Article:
Where are the books?

Last week I was able to attend and present at the annual CUE conference in Palm Springs. As you might guess I went to a lot of sessions about 1:1 teaching and learning. Many of those sessions were about the amazing things teachers and students are doing with 1:1 for their students, and several were about the process of making a 1:1 program work. Professional development options were clearly in my sights, and I heard about many similar strategies: X number of days of training, coaching models, and online resources. After the third session like this though, I finally realized what was missing, what I hadn’t even realized I’d been hoping to hear about. No one ever talked about what their teachers were reading.

As an English teacher I have rarely, if ever, attended any training related to literacy that did not include some form of professional reading either in the form of an article, a chapter of a book, or an entire book study. As a teacher using technology though, I have never attended a technology training that included any form of professional reading. There have been plenty of videos to watch, step by step guides for using an app to follow, and the occasional online resource to explore. But a book about adapting pedagogy to a digital environment? Nada, none, zip.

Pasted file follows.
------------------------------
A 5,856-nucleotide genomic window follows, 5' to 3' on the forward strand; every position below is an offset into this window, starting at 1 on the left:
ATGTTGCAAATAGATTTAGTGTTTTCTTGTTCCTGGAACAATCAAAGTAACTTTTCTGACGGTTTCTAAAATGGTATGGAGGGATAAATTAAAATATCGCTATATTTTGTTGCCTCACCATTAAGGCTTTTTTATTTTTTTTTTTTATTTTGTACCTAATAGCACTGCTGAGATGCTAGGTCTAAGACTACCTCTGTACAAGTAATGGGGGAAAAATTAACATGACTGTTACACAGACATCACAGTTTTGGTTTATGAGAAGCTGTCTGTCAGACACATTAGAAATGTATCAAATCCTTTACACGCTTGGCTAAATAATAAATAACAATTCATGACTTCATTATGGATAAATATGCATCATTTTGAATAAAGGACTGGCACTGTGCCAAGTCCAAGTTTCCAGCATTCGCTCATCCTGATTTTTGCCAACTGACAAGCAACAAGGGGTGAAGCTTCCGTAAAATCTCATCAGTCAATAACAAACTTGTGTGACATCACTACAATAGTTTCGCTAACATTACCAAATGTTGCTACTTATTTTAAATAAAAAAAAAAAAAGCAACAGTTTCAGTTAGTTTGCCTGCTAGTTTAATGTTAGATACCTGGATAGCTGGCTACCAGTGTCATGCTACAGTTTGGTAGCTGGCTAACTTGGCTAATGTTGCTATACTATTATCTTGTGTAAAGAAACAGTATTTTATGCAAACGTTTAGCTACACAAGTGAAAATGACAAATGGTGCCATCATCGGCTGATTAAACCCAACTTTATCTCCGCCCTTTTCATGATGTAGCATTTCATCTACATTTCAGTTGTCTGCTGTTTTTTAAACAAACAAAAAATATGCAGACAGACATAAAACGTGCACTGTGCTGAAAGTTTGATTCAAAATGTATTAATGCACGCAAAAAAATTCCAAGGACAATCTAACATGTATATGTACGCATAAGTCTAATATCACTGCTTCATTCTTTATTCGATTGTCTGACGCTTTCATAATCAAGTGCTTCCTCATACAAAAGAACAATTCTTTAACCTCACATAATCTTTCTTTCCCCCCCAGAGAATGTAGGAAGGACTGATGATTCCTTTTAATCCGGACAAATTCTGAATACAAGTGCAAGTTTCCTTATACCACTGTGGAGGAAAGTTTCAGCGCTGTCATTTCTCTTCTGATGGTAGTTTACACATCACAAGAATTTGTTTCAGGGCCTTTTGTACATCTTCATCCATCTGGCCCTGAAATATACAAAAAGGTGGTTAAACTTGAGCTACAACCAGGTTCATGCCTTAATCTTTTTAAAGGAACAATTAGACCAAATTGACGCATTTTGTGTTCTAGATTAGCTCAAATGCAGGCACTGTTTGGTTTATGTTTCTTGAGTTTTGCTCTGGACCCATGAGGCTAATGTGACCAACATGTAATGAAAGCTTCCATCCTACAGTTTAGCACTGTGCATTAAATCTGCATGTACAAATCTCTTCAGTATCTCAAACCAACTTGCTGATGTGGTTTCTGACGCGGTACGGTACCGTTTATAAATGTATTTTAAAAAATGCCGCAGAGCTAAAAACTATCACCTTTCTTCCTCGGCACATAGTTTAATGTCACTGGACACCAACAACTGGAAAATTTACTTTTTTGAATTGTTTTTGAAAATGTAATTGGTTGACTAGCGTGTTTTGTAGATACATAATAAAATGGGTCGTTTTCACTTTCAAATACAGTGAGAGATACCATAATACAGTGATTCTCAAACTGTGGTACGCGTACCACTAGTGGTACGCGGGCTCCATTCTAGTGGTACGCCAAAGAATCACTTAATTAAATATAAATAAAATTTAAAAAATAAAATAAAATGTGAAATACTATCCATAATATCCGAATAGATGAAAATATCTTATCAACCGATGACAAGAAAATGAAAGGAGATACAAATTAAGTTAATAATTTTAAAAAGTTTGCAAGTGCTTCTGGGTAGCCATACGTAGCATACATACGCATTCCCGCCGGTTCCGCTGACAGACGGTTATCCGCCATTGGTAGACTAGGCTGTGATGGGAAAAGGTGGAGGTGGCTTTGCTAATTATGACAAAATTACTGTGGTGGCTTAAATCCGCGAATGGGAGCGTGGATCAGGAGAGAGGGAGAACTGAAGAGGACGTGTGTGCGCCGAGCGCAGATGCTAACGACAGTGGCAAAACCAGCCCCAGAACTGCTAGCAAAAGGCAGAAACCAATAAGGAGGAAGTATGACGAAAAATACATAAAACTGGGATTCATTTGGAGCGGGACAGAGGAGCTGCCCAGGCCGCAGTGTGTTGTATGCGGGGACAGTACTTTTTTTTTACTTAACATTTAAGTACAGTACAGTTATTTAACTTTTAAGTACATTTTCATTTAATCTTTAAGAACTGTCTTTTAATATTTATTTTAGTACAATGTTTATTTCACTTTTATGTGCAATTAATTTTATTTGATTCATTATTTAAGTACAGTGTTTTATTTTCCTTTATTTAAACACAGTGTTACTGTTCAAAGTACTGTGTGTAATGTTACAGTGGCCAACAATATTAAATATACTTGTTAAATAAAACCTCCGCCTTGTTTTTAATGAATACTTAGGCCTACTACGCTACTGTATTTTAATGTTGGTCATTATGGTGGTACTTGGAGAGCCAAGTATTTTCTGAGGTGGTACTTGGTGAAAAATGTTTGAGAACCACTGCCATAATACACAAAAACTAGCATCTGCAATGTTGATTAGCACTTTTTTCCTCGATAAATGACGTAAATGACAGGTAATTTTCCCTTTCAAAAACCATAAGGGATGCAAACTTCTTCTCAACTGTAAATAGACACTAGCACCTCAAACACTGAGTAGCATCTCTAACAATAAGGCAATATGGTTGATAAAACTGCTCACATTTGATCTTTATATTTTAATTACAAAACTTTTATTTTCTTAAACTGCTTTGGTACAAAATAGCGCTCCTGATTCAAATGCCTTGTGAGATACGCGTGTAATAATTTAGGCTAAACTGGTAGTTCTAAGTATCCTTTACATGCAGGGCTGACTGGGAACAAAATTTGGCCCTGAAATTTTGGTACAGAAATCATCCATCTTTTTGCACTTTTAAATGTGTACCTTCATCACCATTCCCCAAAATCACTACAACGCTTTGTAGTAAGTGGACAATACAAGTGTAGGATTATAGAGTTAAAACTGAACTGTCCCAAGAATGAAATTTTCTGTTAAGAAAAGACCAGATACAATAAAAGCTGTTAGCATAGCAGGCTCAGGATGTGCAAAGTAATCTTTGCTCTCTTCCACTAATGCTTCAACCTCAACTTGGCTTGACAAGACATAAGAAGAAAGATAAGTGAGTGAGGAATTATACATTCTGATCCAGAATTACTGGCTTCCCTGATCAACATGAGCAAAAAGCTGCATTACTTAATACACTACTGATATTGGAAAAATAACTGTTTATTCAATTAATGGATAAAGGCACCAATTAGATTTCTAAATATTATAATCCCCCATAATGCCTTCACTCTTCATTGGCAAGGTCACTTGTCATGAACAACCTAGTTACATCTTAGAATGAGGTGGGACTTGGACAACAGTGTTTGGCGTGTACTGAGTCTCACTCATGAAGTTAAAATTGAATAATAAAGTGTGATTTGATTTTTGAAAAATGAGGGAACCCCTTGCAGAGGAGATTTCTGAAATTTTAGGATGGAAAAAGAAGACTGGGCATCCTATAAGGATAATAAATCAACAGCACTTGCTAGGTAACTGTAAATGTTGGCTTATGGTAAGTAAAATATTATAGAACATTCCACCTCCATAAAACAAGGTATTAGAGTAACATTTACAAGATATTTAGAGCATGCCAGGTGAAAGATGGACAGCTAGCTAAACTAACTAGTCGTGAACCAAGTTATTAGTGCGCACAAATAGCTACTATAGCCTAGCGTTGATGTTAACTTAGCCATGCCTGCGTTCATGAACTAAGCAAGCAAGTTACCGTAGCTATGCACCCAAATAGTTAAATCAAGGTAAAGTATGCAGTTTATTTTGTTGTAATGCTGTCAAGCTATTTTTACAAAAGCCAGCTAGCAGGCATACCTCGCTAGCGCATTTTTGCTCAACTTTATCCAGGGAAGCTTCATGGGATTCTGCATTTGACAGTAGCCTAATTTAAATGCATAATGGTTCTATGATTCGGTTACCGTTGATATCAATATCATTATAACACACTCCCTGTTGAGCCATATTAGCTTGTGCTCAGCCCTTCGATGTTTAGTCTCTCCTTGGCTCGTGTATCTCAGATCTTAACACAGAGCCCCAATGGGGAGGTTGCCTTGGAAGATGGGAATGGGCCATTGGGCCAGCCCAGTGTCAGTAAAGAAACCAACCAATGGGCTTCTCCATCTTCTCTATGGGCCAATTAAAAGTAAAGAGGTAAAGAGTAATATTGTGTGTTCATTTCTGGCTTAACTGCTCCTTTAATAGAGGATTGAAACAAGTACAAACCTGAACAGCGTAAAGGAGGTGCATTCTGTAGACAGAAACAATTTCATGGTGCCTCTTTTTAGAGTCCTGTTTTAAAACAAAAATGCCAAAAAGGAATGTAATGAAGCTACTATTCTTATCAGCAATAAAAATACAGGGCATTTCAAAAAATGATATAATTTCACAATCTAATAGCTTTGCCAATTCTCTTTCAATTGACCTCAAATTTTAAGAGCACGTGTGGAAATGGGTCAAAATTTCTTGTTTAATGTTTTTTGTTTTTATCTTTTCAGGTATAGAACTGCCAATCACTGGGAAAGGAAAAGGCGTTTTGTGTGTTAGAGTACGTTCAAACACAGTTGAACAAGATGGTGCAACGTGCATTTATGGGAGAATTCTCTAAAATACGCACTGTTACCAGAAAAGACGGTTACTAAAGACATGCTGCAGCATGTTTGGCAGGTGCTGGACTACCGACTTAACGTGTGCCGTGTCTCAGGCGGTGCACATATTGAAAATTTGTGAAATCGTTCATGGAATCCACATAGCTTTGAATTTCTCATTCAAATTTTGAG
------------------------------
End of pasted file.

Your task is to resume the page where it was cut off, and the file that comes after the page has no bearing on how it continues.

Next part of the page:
Looking over at my own shelf of professional reading titles, I find the discrepancy repeated. I own scores of professional texts related to literacy, but fewer than ten related to technology in the classroom, and several of those are a bit long in the tooth. One of them anticipates that some day soon we will have “portable computing” as an option. Others reflect on general practices of change and transformation, without real helpful specifics for classroom teachers. The most useful are those that focus on a narrow aspect of digital pedagogy in writing or reading specifically. (I am still an English teacher.)

A teacher from my school came back from an all day training a few weeks ago frustrated. “There was no paper! They wanted everything to be digital and online, so they showed us how to get to it. But now I can’t remember where to start, and I wish they had just given us at least one piece of paper with the important points and websites.” That is the disconnect between technology savvy trainers and the less technology savvy people they train. Teachers need scaffolds too. They need to be met in their own comfort zone before we can ask them to step out of it.

I’m left with the same conclusion that Diana and I came to several years ago when we began writing Power Up, teachers need books about how digital classrooms work. Face to face training, online resources, and even individual coaching, will never provide nearly enough information for educators just easing into 1:1 learning spaces. E-books are useless to people who don’t know how to access them, don’t have a device right for reading them, or just prefer a real book they can fill with notes and ideas.

My friend Mary Lange always reminded me, “It’s the pedagogy not the tools.” The 1:1 revolution won’t happen because teachers got three days of training about how the computers work. It will happen when teachers have the pedagogical inspiration to adapt their teaching practices. It’s time to Power Up.